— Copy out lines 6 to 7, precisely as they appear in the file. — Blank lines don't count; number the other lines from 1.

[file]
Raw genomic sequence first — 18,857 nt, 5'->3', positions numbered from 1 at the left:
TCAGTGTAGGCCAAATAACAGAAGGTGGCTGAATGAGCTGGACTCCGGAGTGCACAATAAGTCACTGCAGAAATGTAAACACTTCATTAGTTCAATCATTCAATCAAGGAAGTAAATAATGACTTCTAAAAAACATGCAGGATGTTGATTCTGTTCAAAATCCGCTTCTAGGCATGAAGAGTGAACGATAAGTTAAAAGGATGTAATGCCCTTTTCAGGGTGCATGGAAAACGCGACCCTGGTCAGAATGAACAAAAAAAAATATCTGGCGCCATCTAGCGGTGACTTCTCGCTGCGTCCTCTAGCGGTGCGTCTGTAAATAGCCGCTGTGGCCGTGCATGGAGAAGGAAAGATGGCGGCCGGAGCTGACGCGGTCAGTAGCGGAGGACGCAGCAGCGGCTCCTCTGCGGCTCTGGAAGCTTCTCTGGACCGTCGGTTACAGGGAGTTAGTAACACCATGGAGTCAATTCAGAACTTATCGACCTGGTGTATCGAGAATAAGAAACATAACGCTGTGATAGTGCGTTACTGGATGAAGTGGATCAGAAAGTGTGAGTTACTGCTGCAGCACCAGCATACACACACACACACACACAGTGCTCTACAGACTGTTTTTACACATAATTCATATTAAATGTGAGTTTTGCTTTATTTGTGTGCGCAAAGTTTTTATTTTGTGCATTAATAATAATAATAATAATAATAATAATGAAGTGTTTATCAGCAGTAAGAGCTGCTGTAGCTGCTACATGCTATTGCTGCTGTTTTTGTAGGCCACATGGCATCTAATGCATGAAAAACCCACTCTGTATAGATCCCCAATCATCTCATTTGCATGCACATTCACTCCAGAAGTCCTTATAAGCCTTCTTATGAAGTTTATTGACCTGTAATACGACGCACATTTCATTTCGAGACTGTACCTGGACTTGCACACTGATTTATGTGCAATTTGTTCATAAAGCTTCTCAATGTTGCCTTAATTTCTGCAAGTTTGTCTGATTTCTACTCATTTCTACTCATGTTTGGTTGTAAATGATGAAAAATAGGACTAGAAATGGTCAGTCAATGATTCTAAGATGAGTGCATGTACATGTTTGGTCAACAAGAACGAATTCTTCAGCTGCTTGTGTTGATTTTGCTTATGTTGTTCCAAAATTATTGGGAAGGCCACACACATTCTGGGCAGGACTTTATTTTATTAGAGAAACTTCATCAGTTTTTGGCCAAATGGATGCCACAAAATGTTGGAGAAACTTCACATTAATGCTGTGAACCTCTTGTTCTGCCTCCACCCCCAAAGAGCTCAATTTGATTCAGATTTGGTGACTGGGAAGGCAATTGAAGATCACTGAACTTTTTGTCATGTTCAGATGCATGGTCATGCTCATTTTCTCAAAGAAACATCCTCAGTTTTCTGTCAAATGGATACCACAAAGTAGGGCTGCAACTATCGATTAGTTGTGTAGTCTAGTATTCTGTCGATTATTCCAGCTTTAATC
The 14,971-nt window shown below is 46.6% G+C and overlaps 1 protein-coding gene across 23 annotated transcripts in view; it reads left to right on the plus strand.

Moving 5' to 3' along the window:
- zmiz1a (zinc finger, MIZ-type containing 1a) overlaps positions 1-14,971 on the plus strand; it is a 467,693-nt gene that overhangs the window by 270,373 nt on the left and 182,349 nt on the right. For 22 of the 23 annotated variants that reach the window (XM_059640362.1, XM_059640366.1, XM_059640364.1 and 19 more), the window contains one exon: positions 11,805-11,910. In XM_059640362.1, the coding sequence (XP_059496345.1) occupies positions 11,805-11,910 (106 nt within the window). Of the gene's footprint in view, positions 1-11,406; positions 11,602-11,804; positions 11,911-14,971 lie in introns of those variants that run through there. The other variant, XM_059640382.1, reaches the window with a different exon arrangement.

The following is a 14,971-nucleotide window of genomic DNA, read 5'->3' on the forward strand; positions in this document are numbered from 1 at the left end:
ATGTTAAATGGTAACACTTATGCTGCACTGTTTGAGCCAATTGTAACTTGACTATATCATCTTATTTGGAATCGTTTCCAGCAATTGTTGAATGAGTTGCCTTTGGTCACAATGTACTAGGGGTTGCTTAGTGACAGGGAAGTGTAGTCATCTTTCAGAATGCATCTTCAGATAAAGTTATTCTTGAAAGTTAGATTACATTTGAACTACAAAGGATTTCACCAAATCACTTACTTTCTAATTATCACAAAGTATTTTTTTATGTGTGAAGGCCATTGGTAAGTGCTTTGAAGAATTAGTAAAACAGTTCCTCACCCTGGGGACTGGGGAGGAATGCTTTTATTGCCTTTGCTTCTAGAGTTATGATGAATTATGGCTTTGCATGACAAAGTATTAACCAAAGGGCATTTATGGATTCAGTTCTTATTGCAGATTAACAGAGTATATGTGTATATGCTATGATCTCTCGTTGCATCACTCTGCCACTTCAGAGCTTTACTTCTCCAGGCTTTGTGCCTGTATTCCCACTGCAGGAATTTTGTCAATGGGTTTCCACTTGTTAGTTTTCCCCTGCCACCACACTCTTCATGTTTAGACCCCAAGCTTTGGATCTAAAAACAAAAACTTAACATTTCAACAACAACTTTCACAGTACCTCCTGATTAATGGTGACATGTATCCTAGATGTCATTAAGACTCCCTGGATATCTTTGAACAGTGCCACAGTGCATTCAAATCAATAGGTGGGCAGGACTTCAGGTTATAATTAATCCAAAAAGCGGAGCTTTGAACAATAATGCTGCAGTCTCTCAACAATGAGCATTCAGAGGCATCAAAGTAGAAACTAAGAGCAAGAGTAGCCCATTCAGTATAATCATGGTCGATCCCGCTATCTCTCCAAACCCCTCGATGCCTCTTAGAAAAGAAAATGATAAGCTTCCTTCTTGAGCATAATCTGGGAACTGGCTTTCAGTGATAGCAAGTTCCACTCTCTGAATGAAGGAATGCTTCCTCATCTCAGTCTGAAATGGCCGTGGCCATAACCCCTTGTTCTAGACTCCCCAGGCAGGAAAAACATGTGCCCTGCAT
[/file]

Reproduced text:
The following is a 14,971-nucleotide window of genomic DNA, read 5'->3' on the forward strand; positions in this document are numbered from 1 at the left end:
ATGTTAAATGGTAACACTTATGCTGCACTGTTTGAGCCAATTGTAACTTGACTATATCATCTTATTTGGAATCGTTTCCAGCAATTGTTGAATGAGTTGCCTTTGGTCACAATGTACTAGGGGTTGCTTAGTGACAGGGAAGTGTAGTCATCTTTCAGAATGCATCTTCAGATAAAGTTATTCTTGAAAGTTAGATTACATTTGAACTACAAAGGATTTCACCAAATCACTTACTTTCTAATTATCACAAAGTATTTTTTTATGTGTGAAGGCCATTGGTAAGTGCTTTGAAGAATTAGTAAAACAGTTCCTCACCCTGGGGACTGGGGAGGAATGCTTTTATTGCCTTTGCTTCTAGAGTTATGATGAATTATGGCTTTGCATGACAAAGTATTAACCAAAGGGCATTTATGGATTCAGTTCTTATTGCAGATTAACAGAGTATATGTGTATATGCTATGATCTCTCGTTGCATCACTCTGCCACTTCAGAGCTTTACTTCTCCAGGCTTTGTGCCTGTATTCCCACTGCAGGAATTTTGTCAATGGGTTTCCACTTGTTAGTTTTCCCCTGCCACCACACTCTTCATGTTTAGACCCCAAGCTTTGGATCTAAAAACAAAAACTTAACATTTCAACAACAACTTTCACAGTACCTCCTGATTAATGGTGACATGTATCCTAGATGTCATTAAGACTCCCTGGATATCTTTGAACAGTGCCACAGTGCATTCAAATCAATAGGTGGGCAGGACTTCAGGTTATAATTAATCCAAAAAGCGGAGCTTTGAACAATAATGCTGCAGTCTCTCAACAATGAGCATTCAGAGGCATCAAAGTAGAAACTAAGAGCAAGAGTAGCCCATTCAGTATAATCATGGTCGATCCCGCTATCTCTCCAAACCCCTCGATGCCTCTTAGAAAAGAAAATGATAAGCTTCCTTCTTGAGCATAATCTGGGAACTGGCTTTCAGTGATAGCAAGTTCCACTCTCTGAATGAAGGAATGCTTCCTCATCTCAGTCTGAAATGGCCGTGGCCATAACCCCTTGTTCTAGACTCCCCAGGCAGGAAAAACATGTGCCCTGCAT